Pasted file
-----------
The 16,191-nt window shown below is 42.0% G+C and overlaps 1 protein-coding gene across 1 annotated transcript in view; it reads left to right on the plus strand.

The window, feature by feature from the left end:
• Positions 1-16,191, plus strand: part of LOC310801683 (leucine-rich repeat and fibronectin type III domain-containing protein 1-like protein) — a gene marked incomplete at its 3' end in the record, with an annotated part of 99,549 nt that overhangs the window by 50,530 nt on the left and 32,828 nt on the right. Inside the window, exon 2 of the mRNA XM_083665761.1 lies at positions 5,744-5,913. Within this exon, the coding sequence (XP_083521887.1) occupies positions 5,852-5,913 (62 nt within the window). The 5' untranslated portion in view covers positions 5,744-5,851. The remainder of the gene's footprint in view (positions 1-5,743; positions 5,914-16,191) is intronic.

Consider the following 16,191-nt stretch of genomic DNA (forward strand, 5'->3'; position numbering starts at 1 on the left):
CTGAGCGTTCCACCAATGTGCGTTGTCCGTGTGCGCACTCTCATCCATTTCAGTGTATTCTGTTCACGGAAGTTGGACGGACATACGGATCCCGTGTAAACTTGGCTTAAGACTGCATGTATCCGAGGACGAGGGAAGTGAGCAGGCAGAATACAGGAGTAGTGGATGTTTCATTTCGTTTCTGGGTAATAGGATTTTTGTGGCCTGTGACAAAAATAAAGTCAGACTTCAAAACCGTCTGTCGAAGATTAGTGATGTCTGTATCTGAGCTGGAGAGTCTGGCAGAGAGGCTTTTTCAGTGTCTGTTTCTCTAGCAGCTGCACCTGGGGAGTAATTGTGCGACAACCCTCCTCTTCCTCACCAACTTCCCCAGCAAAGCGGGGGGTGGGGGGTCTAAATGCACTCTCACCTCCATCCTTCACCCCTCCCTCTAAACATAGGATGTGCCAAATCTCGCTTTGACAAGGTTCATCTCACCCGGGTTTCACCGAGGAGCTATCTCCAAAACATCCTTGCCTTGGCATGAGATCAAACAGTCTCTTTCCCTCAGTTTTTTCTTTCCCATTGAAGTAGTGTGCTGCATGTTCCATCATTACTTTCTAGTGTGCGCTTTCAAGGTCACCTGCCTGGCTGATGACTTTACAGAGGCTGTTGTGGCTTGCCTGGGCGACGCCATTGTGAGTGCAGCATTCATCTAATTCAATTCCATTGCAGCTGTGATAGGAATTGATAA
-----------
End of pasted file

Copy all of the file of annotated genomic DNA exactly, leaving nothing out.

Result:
The 16,191-nt window shown below is 42.0% G+C and overlaps 1 protein-coding gene across 1 annotated transcript in view; it reads left to right on the plus strand.

The window, feature by feature from the left end:
• Positions 1-16,191, plus strand: part of LOC310801683 (leucine-rich repeat and fibronectin type III domain-containing protein 1-like protein) — a gene marked incomplete at its 3' end in the record, with an annotated part of 99,549 nt that overhangs the window by 50,530 nt on the left and 32,828 nt on the right. Inside the window, exon 2 of the mRNA XM_083665761.1 lies at positions 5,744-5,913. Within this exon, the coding sequence (XP_083521887.1) occupies positions 5,852-5,913 (62 nt within the window). The 5' untranslated portion in view covers positions 5,744-5,851. The remainder of the gene's footprint in view (positions 1-5,743; positions 5,914-16,191) is intronic.

Consider the following 16,191-nt stretch of genomic DNA (forward strand, 5'->3'; position numbering starts at 1 on the left):
CTGAGCGTTCCACCAATGTGCGTTGTCCGTGTGCGCACTCTCATCCATTTCAGTGTATTCTGTTCACGGAAGTTGGACGGACATACGGATCCCGTGTAAACTTGGCTTAAGACTGCATGTATCCGAGGACGAGGGAAGTGAGCAGGCAGAATACAGGAGTAGTGGATGTTTCATTTCGTTTCTGGGTAATAGGATTTTTGTGGCCTGTGACAAAAATAAAGTCAGACTTCAAAACCGTCTGTCGAAGATTAGTGATGTCTGTATCTGAGCTGGAGAGTCTGGCAGAGAGGCTTTTTCAGTGTCTGTTTCTCTAGCAGCTGCACCTGGGGAGTAATTGTGCGACAACCCTCCTCTTCCTCACCAACTTCCCCAGCAAAGCGGGGGGTGGGGGGTCTAAATGCACTCTCACCTCCATCCTTCACCCCTCCCTCTAAACATAGGATGTGCCAAATCTCGCTTTGACAAGGTTCATCTCACCCGGGTTTCACCGAGGAGCTATCTCCAAAACATCCTTGCCTTGGCATGAGATCAAACAGTCTCTTTCCCTCAGTTTTTTCTTTCCCATTGAAGTAGTGTGCTGCATGTTCCATCATTACTTTCTAGTGTGCGCTTTCAAGGTCACCTGCCTGGCTGATGACTTTACAGAGGCTGTTGTGGCTTGCCTGGGCGACGCCATTGTGAGTGCAGCATTCATCTAATTCAATTCCATTGCAGCTGTGATAGGAATTGATAA